May 01, 2023

Source: Bigstock

Despite the catcalls and boos from some friends and even my wife, I was tickled to death on that November night of 2016 when The Donald was proclaimed America’s 45th president. It had a lot to do with my dislike for Hillary and Bill, as well as my Republican Party sentiments, something I lived to slightly regret once I sat and broke bread with ex-president Clinton two years later.

It was a cousin by marriage, princess Maya Schoenburg, who was the hostess at an Octoberfest shindig in Munich. I couldn’t find my table when the hostess’ sister, Gloria Thurn und Taxis, spotted me and pointed at a seat one away from a rather gray and thin gent who was No. 42 as far as presidents go. She introduced us, and he looked straight into my eyes, took my hand, and complained without saying a word. “How could you have written such things about me?” was the silent message. I must say, he made me feel like a baby-killer without uttering a word. Such are the joys of a Christian upbringing and Catholic guilt. Never mind.

Things were hunky-dory during The Donald’s presidency, and despite the unprecedented attacks by the media and the Washington establishment, Trump’s instincts served him well. The economy was booming, North Korea, Russia, and China were playing ball, the Europeans were told to put up or shut up, and the swamp was going nuts that none of their phony charges against the president stuck to him. Then Covid happened and it didn’t help matters.

“The son-in-law has now risen above the father-in-law where the root of all evil is concerned.”

After his very close defeat Trump seems to have lost his bearings. Surrounding himself with yes-men did not help. He lost (reluctantly) a voter by the name of Taki after his spoiled nonacceptance of the 2020 election. But that is not the point of this column; his son-in-law—and the blatant, unfathomable, and utterly unacceptable profiteering from his father-in-law’s presidency—is.

When George Marshall, a great American public servant and soldier, left his Cabinet office for private life, he took one thing with him: his hat. When Jared Kushner left the White House after acting as an adviser to his father-in-law, he took pledges and promises of billions of dollars from wealth funds of the United Arab Emirates, Qatar, and Saudi Arabia for his private equity firm. All three kingdoms have honored their pledges to Kushner’s funds, and the son-in-law has now risen above the father-in-law where the root of all evil is concerned.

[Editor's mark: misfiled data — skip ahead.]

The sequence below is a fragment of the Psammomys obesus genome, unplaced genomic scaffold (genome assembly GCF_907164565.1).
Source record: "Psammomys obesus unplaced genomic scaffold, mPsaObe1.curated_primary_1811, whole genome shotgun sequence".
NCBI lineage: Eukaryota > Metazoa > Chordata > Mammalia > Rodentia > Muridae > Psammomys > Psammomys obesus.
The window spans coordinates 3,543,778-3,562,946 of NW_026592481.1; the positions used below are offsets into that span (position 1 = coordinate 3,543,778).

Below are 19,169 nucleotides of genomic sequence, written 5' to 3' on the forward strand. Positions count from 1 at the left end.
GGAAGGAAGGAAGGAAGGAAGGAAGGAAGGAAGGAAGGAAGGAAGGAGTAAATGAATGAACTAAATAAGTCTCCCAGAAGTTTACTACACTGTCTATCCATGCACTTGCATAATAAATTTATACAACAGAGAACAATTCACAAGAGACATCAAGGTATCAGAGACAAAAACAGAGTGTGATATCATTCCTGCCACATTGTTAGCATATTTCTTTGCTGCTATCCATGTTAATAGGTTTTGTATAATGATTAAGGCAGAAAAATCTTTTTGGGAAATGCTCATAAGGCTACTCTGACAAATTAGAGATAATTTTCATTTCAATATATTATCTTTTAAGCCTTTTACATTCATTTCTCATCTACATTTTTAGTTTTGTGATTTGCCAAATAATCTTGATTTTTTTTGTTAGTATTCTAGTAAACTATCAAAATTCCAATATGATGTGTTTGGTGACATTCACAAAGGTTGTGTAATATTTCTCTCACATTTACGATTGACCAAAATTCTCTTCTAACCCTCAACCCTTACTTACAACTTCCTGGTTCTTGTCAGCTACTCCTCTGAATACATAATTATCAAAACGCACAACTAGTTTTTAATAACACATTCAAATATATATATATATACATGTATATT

Which brings me to the real scandal of the Trump family: Kushner and his debt-ridden real estate fund, now rescued by those three great democracies of the Gulf. I’ve never met Kushner, but when his wife, Ivanka, was a child, she was at school with my son. I first heard of him when he took over the New York Observer (a pink weekly where I had a column during its heyday) and drove it to bankruptcy in no time. His other great achievement was 666 Fifth Avenue, a tower that owed billions and was about to bankrupt a certain Jared Kushner and his slumlord father, the latter a man who had done serious time in jail.

There is a long history of insiders benefiting from deals with Gulf regimes after leaving government service, but never as blatantly as the Kushner rescue from bankruptcy by ex–camel drivers now referred to as princes. Unfortunately, there are few laws or ethics guidelines prohibiting such blatant bribes for future influence, which leaves shameless opportunists like Kushner sitting pretty.

Mind you, another Trump official, Steven Mnuchin, the former treasury secretary, has also benefited from wealth funds of the Gulf, but his case is not as blatant because he was not actually broke while serving President Trump. Kushner, for all intents and purposes, was. Since his rescue, Kushner has openly declared that he wants no part in any Trump presidential campaign, which brings to mind rats fleeing a sinking ship—but again, never mind. This is what I would call the unacceptable side of capitalism.

The Donald himself has pursued Saudi wealth since leaving office, but I see that as his right. He was a successful businessman before he was president, unlike Kushner, who had bankrupted most of his family’s projects. But as I previously mentioned, there are no laws against profiting from being named an adviser by his father-in-law, who happened to have been elected president of the United States of America, except a moral obligation.

Now, don’t get me wrong. Jared Kushner has not done anything illegal, but it’s a bit like owning brothels in Holland, where brothels are legal. Jared Kushner’s moral compass is what’s wrong. He has established a new frontier of unacceptable immorality, which is probably among the few things he has accomplished in his life. Let’s face it: In a quid pro quo, the Gulf autocracies enriched Kushner in case Donald Trump manages to win the ultimate prize in 2024. If a passion to preserve the sovereign nature of the individual is pure capitalism, profiting from a position of trust is purely immoral. Kushner should be ashamed of himself, but shame is a word unknown to the 45th president’s son-in-law.


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